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Medical Physics lectures ppt

medical physics powerpoint presentation and comprehensive biomedical physics pdf
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Dr.LeonBurns,New Zealand,Researcher
Published Date:21-07-2017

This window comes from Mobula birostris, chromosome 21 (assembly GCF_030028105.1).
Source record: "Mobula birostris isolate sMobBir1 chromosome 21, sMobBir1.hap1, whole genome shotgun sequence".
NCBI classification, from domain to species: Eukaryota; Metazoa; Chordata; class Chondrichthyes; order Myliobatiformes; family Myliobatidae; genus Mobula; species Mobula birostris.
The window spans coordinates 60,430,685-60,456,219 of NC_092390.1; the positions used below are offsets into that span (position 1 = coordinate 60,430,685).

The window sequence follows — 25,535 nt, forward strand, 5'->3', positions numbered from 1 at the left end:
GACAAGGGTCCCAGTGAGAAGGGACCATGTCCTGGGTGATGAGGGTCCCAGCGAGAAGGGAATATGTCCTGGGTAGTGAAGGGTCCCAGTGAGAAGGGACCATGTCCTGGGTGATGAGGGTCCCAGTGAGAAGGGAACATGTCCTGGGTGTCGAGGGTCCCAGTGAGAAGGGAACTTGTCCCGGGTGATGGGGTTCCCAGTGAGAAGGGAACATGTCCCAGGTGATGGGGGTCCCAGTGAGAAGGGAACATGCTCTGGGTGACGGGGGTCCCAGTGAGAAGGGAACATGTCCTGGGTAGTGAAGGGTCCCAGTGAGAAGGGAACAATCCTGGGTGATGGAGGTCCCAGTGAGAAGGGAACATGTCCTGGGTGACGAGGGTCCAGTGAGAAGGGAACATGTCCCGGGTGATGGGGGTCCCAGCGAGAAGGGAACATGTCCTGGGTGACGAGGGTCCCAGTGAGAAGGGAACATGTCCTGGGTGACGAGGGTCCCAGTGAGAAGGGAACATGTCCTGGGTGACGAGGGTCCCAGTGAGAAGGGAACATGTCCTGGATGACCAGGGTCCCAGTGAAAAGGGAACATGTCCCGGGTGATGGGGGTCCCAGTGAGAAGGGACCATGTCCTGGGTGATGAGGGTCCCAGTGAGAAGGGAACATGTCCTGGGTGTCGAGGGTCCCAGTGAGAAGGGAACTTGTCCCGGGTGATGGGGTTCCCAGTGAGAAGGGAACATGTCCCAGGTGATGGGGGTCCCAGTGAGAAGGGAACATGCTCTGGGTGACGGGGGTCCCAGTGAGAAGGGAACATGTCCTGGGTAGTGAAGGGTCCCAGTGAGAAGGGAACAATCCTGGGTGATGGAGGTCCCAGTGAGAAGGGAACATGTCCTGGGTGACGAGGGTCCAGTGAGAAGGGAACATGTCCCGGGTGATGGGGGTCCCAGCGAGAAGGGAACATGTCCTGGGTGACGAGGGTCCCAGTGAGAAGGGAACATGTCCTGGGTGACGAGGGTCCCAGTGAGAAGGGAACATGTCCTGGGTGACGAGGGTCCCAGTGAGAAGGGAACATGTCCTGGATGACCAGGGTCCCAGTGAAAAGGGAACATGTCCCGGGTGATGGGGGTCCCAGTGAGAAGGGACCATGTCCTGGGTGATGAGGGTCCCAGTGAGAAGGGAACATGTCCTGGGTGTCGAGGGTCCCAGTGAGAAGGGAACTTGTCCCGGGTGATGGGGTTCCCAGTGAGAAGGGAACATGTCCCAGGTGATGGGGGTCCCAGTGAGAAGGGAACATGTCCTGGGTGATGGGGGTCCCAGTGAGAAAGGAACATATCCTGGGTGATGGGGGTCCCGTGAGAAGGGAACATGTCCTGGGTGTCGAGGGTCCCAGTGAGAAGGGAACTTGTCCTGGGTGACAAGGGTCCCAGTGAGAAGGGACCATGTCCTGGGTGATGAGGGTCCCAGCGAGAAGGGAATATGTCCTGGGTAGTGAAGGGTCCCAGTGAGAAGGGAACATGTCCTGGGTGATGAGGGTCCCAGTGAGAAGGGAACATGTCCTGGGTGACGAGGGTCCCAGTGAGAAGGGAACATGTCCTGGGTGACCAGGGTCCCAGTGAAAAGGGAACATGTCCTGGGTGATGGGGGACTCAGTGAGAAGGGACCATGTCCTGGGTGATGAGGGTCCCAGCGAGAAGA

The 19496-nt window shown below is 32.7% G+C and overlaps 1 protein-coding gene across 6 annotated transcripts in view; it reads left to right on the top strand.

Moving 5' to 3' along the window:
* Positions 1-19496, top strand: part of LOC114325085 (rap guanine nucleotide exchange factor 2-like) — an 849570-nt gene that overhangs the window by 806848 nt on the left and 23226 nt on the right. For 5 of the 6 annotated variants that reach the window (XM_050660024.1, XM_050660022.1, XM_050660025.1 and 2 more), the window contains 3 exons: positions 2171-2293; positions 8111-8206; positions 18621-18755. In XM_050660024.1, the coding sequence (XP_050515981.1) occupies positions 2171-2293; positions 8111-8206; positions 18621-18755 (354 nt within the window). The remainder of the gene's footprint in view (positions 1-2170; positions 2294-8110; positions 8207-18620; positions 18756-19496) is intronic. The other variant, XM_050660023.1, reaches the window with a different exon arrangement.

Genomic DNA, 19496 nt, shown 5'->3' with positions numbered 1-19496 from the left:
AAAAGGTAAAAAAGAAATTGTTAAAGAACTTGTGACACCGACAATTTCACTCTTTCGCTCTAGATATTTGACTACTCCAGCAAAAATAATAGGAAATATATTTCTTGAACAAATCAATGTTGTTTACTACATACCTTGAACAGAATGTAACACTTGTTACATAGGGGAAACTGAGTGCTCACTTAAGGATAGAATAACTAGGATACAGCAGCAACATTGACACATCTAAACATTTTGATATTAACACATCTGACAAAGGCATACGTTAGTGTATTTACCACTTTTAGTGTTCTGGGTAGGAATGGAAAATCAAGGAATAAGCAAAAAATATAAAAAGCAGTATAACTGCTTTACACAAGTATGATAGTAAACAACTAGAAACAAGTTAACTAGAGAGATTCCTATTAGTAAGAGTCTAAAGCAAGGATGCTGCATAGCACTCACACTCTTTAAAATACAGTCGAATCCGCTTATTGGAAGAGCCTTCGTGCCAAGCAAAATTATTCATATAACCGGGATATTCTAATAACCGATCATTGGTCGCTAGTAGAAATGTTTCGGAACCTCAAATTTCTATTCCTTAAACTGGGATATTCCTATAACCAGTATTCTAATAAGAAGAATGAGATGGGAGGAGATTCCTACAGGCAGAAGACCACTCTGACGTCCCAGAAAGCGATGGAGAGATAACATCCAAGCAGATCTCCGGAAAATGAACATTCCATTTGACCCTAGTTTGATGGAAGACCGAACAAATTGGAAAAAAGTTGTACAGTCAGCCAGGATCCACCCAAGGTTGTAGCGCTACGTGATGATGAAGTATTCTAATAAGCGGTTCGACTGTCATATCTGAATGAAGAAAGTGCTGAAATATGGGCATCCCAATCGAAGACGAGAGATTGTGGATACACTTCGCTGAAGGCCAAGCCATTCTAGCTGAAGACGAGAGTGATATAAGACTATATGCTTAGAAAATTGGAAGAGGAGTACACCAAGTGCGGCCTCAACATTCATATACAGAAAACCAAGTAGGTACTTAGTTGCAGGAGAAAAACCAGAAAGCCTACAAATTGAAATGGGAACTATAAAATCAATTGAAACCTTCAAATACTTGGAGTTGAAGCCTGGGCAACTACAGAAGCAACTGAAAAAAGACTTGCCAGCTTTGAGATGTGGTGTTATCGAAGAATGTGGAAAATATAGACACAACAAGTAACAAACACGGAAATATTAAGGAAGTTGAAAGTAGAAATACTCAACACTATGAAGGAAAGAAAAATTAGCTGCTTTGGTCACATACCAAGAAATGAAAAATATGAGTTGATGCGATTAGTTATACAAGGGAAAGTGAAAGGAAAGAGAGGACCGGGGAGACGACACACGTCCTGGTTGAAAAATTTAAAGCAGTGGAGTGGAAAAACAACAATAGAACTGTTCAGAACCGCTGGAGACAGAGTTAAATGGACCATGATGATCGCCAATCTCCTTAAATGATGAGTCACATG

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Biomedical  physics   Erika  Garu4   Florian  Grüner   1  The  course  structure   Friday    8:30  –  10:00      Lecture     Friday    10:15  –  11:45  Journal  club  /  exercise     Web  page:   hIp://­‐15.htm     Journal  Club:   -­‐  Begin  24.10.14   -­‐  One  paper  /  week     -­‐  Everybody  read  /  understand  /  prepare  a  quesXon  /  discuss   -­‐  During  exercise  hours  one  person  introduces  the  paper  ON  THE  BOARD  /   all  discuss  (no  slides  required)       2/29  66-­‐278  Seminar  on  biomedical  physics   3LP   •  AddiXonal  &  not  mandatory  for  biomedical  physics   •  Does  not  require  to  follow  the  course  on  biomedical  physics   •  Start  on  31/10,    Wed.  12:00  –  13:30,  sem.  room  3     Part  1  6  invited  seminars  from  medical  doctors  and  medical  industry     •  RadiaXon  physics/biology       •  Image-­‐guided    therapy     •  Radio-­‐oncology     •  magneXc  parXcle  imaging   •  intervenXonal  imaging   •  ultrasound     Part  2  seminars  from  students  on  topics  related  to  the  invited  seminars   The  seminars  are  prepared  in  presentaXon  format  (slides  required)  of  about   15-­‐20  minutes  /  student.       3/29  Biomedical  physics     •  Fundamentals  of  RadiaXon  Physics       •  Medical  DiagnosXc  Techniques            medical  imaging   •  Imaging  technics  (basic)   •  RadiaXon  Therapy       Not  covered  in  the  course  (but  belonging  to  biomedical  physics):     •  Advanced  Imaging       •  RadiaXon  ProtecXon  and  Dosimetry       •  Radiobiology       •  Anatomy  and  Physiology     •  Molecular  and  cellular  oncology       Some  of  the  missing  topics  will  be  covered  in:   66-­‐278  Seminar  on  Biomedical  Physics   4/29  Medical  imaging     Structure  of  the  course   1)  IntroducXon   2)  DetecXon  of  photons  (physics  and  detectors)    principles  /  tools   3)  Therapy  with  proton  and  ion  beams     4)  X-­‐  ray  sources                sources   5)  Sources  for  nuclear  medicine     6)  Image  quality                  objec5ve   7)  X-­‐ray  imaging   8)  Computed  tomography   9)  Planar  scinXgraphy              imaging  modali5es   10)  Emission  tomography   11)  MagneXc  Resonance  Imaging     12)  MulXmodal  systems     The  course  will  not  cover  ultrasound  and  opXcal  imaging   5/29  Literature    Based  on  Prince  and  Links,  Medical  Imaging  Signals  and  Systems  and    Lecture  Notes  by  Prince.  Figures  are  from  the  book.    and  lectures  from  Yao  Wang  (NYU-­‐Poly)     AddiXonal  suggested  literature:     •  C.Grupen  and  I.Buvat:  Handbook  of  ParXcle  DetecXon  and  Imaging;   •  W.R.Leo:  Techniques  for  Nuclear  and  ParXcle  Physics  Experiments,   Springer;     6/29  What  is  the  added  value  of     physics  for  medicine?   ….or  why  should  YOU  study  biomedical  physics?   …or  why  should  senior  physicists  care  about  medical  research?   …and  why  care  medical  researchers/industry  about  physics???  First  answer….synergy   X-­‐ray  source   image   physics   reconstrucXon   accelerator  physics   detector  physics   medical  doctors  Second  answer….overcoming  limits   single  molecule  imaging   imaging  of  diagnosXc  agents  not   possible  in-­‐vivo   CERN-­‐sized  detector  reduced  to  paXent-­‐size   3D  protein  structure  Biomedical  Physics  =   joint  research   Physicists  don‘t  know  the  limits  of  current  medical  technologies   medical  doctors  don‘t  have  insight  into  possibiliXes  of  physics  What  can  HEP  do  for  medical  physics?   From  HEP  we  are  used  to:   •  Work  on  large  complex  systems     •  Challenging  integraXon  condiXons   •  Technology  fronXer  soluXon  for:  materials,   electronics,  data  acquisiXon,  data  volume,   processing/analysis  techniques,  simulaXon     11  A  calorimeter  for  HEP  /  PET   PET  calorimeter  system   (a  laying  human  fits  into  the  detector  bore)   CMS  calorimeter  system   (the  humans  are  not  part  of  the  experiment)  A  calorimeter  for  HEP   calorimeter   Huge  detector  volume:   •  segmented  in  single  ch.  O(10M)   •  Inside  4T  magneXc  coil     Single  channel:     •  PlasXc  scinXllator     •  Analog  silicon-­‐photomulXplier  (SiPM)     Readout  electronics:   Single  channel   •  MulX-­‐channel  r/o  chip     •  Energy  &  Xme  measurement       Number  of  sellable  apparatus:  1   SiPM   3  cm   13  A  calorimeter  for  PET     Medium  detector  volume:   •  segmented  in  single  ch.  O(100-­‐1000)   •  For  PET/MRI  next  to  1T  coil  +  7T                gradient  field       1m   Single  channel:     •  Inorganic  scinXllator  (crystal)     •  Currently  photomulXplier  tubes  or                Avalanche  PhotoDiode       GE  Discovery  VCT   Single  channel   Readout  electronics:   •  MulX-­‐channel  r/o  chip     •  Energy  &  Xme  measurement       3 4 Number  of  sellable  apparatus:  10 -­‐10       APD   14   Siemens  ConvenXonal  X-­‐ray  sources   convenXonal/industrial  X-­‐ray  tubes   •  broad  energy  spectrum   •  large  divergence  („  2  pi“)   •  not  tunable   •  large  spot  size,  lower  spaXal  resoluXon    Brilliant  X-­‐ray  sources…way  too  large  for  clinical   applicaXon   Synchrotron   XFEL  Laser-­‐driven  X-­‐ray  sources   Ø  advantages:   §   quasi-­‐monochroma5c  (few  %)  →  high  CNR/dose   high   §   laminar  beam  geometry  →  scaRer  reduc5on   brilliance   §    low  divergence  →  high  spa5al  resolu5on   §   tunable  energy  Diagnosis     Main  applicaXon  of  medical  imaging  techniques  in  disease  diagnosis,  e.g.:   •  cancer     •  cardiovascular  disease     •  neurological  disorders  (e.g.,  Alzheimer’s  disease)     and  in  drug  development  (small  animal  imaging  with  microPET  or   microSPECT,  microCT,  microMRI,  bioluminescence  and  fluorescence  imaging   systems)   Next  three  slides  are  from:  Nuclear  Medicine  Imaging  in  Diagnosis  and  Treatment   Advancing  Nuclear  Medicine  Through  InnovaXon.   NaXonal  Research  Council  (US)  and  InsXtute  of  Medicine  (US)  CommiIee  on  State  of  the  Science  of  Nuclear   Medicine.   Washington  (DC):  NaXonal  Academies  Press  (US);  2007.   18/29   Copyright  ©  2007,  NaXonal  Academy  of  Sciences.  Staging  of  lung  cancer  with  FDG  and  PET/CT.  The  whole-­‐body  image  (Panel  A)  shows  normal  FDG   uptake  in  the  brain  and  the  urinary  bladder.  In  addiXon,  several  regions  of  intensely  increased  FDG   uptake  are  seen  in  the  chest.  On  the  cross-­‐secXonal  images  of  chest  (Panels  B  through  E),  the   primary  tumor  (PT,  Panel  B)  is  seen  in  the  right  lung  (Ln)  (arrow)  with  several  malignant  lymph   nodes  on  the  same  side.  There  are  addiXonal  malignant  lymph  nodes  on  the  opposite  side  of  the   paXent’s  chest  (Panel  E,  arrows).     19/29   SOURCE:  Courtesy  of  Wolfgang  Weber,  University  of  California  at  Los  Angeles  (UCLA).  Monitoring  the  effects  of  chemotherapy  on  tumor  volume  and  glucose  uptake  with  serial   mulXslice  computed  tomography  (MSCT)  and  PET  imaging  in  a  paXent  with  cancer  of  the   esophagus.  The  large  tumor  seen  on  the  MSCT  image  (yellow  arrow)  is  associated  with  intense   FDG  uptake  on  the  pre-­‐treatment  PET  image  (red  arrow).  At  2  weeks,  the  tumor  volume   decreased  only  mildly  (decrease  in  diameter  from  21  mm  to  19  mm),  while  the  FDG  uptake   declined  by  about  50  percent  (reflected  by  the  decrease  in  the  standardized  uptake  value  of  FDG   from  16.8  to  8.5).  At  2  months,  the  tumor  volume  has  strikingly  decreased  and  the  FDG  uptake  is   only  faintly  visible.     20/29   SOURCE:  Reprinted  by  permission  of  the  Society  of  Nuclear  Medicine  from  Wieder  et  al.  2005.